AHIP’S STRATEGY STUMBLES…. Yesterday, the America’s Health Insurance Plans (AHIP), the industry trade group for private insurers, launched a new attack against reform, issuing a report with dire warnings about increased premiums should reform become law. The strategy, apparently, was to help derail the Democratic initiative the day before the Finance Committee vote.
How’d that work out? Not so well. Marc Ambinder explained:
It seems weird that the insurance industry … would suddenly embrace a facially flawed conclusion about the effects of health care reform. Electoral politics is probably the last thing the American Health Insurance Plan (AHIP) trade group wants to be accused of now — and shifting gears on an increasingly popular health care reform bill at the last minute — playing directly into the hands of Democrats who just knew that the insurance industry only a fair-weather friend — stiffing Max Baucus’s Herculean efforts to craft an acceptable bill without a public option (for the industry!) — is a curious stratagem.
Even if you’re not an expert on health insurance reform, it’s not hard to see why Democrats are accusing AHIP of dropping its pretense to intellectual honesty. Put simply, the report, produced Price Waterhouse Cooper, does not account for the subsidies that the government would pay to help people purchase insurance and a variety of risk adjustments and grandfathering that will almost certainly pass Congress in any bill…. Hoping to pop this trial balloon before it expands, the White House and allies have counterpunched with an alacrity unfamiliar to Democrats.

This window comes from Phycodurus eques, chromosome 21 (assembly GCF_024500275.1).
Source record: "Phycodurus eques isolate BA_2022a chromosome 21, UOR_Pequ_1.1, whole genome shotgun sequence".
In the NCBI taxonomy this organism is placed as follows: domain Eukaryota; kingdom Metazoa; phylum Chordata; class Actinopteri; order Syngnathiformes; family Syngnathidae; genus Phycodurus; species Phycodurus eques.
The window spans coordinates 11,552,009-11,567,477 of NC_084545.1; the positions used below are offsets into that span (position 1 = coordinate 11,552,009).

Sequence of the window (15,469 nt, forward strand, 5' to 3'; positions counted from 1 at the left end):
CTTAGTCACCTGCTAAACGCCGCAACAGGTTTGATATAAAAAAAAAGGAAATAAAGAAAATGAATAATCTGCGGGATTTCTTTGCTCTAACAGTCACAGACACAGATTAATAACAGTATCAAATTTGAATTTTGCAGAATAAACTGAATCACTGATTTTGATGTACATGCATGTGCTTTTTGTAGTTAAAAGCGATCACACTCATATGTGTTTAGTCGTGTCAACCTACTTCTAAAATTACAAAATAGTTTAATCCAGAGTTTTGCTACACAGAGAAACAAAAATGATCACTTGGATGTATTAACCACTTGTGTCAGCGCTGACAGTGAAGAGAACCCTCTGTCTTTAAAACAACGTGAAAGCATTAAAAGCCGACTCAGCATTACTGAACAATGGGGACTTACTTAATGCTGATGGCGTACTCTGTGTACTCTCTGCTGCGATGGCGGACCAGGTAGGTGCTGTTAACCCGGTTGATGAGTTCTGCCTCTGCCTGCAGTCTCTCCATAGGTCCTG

Politico reported that the AHIP report “infuriated some of the very people the industry group hoped to influence.” The article quoted a senior Senate Democratic aide saying, “It is an incredibly stupid strategic blunder. If you are going to fire a shot like this, you fire a good shot.” George Stephanopoulos added that in light of the AHIP stunt, “the chances that some kind of public option will make it into the final bill have now increased.”
As for what to expect today, the Senate Finance Committee will start considering the reform bill in about half an hour, but don’t expect a vote until 2 p.m. eastern, at the earliest.
Senate Democrats are confident that the panel will approve the measure, and “have already begun their own internal negotiations aimed at reconciling the various measures passed by House and Senate committees.”
And in case you’re wondering, no one seems to have any idea how Sen. Olympia Snowe (R-Maine) will vote, but her support won’t be necessary for passage.